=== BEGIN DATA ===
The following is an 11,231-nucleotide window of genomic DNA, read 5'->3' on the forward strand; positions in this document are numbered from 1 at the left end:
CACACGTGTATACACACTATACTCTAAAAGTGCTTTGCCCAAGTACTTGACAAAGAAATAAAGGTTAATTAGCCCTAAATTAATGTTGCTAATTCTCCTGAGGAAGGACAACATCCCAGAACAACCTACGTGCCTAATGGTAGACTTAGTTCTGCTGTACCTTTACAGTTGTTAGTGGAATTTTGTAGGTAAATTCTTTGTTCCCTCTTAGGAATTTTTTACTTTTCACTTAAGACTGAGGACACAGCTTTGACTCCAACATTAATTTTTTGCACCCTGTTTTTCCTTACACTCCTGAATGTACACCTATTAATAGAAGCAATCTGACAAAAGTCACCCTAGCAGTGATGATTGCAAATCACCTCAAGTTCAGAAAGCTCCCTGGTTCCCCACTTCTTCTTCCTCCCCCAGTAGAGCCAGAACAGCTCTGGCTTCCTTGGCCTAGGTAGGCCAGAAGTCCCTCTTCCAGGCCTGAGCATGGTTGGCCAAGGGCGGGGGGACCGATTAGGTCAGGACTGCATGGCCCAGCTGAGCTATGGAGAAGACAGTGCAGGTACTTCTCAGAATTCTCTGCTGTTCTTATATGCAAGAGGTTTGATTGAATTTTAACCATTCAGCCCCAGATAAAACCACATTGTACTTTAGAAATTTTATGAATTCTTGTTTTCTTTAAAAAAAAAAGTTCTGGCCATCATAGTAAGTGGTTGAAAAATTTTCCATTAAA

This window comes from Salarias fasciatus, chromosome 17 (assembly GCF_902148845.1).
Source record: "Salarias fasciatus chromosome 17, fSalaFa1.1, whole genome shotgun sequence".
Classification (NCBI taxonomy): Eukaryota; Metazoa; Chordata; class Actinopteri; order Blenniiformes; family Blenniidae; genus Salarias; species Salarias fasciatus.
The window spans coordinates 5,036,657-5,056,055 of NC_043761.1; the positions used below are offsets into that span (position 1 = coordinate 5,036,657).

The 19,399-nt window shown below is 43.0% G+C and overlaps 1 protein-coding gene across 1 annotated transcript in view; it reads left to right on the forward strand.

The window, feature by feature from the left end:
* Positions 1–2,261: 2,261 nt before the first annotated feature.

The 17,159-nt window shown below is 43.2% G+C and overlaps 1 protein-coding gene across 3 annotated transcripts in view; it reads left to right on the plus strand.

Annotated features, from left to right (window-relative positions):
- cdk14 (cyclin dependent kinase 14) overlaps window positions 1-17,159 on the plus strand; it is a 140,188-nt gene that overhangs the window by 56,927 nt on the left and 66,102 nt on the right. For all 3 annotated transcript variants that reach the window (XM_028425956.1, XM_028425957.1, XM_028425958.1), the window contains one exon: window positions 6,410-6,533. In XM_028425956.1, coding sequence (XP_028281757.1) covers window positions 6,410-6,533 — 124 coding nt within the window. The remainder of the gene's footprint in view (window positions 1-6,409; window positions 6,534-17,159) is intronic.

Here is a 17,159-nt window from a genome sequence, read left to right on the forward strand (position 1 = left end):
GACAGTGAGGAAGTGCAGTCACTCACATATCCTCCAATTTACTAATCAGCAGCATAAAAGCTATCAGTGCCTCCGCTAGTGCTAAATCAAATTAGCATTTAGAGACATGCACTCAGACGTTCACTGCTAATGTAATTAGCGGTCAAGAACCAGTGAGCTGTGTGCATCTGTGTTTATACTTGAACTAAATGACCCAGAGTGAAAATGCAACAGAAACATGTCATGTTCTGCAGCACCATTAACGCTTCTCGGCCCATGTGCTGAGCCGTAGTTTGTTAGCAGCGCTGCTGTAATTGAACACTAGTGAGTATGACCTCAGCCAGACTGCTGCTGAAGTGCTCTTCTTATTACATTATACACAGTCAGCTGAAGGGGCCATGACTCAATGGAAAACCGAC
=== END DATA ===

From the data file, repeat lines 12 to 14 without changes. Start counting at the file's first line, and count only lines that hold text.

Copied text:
- cdk14 (cyclin dependent kinase 14) overlaps window positions 1-17,159 on the plus strand; it is a 140,188-nt gene that overhangs the window by 56,927 nt on the left and 66,102 nt on the right. For all 3 annotated transcript variants that reach the window (XM_028425956.1, XM_028425957.1, XM_028425958.1), the window contains one exon: window positions 6,410-6,533. In XM_028425956.1, coding sequence (XP_028281757.1) covers window positions 6,410-6,533 — 124 coding nt within the window. The remainder of the gene's footprint in view (window positions 1-6,409; window positions 6,534-17,159) is intronic.

Here is a 17,159-nt window from a genome sequence, read left to right on the forward strand (position 1 = left end):
GACAGTGAGGAAGTGCAGTCACTCACATATCCTCCAATTTACTAATCAGCAGCATAAAAGCTATCAGTGCCTCCGCTAGTGCTAAATCAAATTAGCATTTAGAGACATGCACTCAGACGTTCACTGCTAATGTAATTAGCGGTCAAGAACCAGTGAGCTGTGTGCATCTGTGTTTATACTTGAACTAAATGACCCAGAGTGAAAATGCAACAGAAACATGTCATGTTCTGCAGCACCATTAACGCTTCTCGGCCCATGTGCTGAGCCGTAGTTTGTTAGCAGCGCTGCTGTAATTGAACACTAGTGAGTATGACCTCAGCCAGACTGCTGCTGAAGTGCTCTTCTTATTACATTATACACAGTCAGCTGAAGGGGCCATGACTCAATGGAAAACCGAC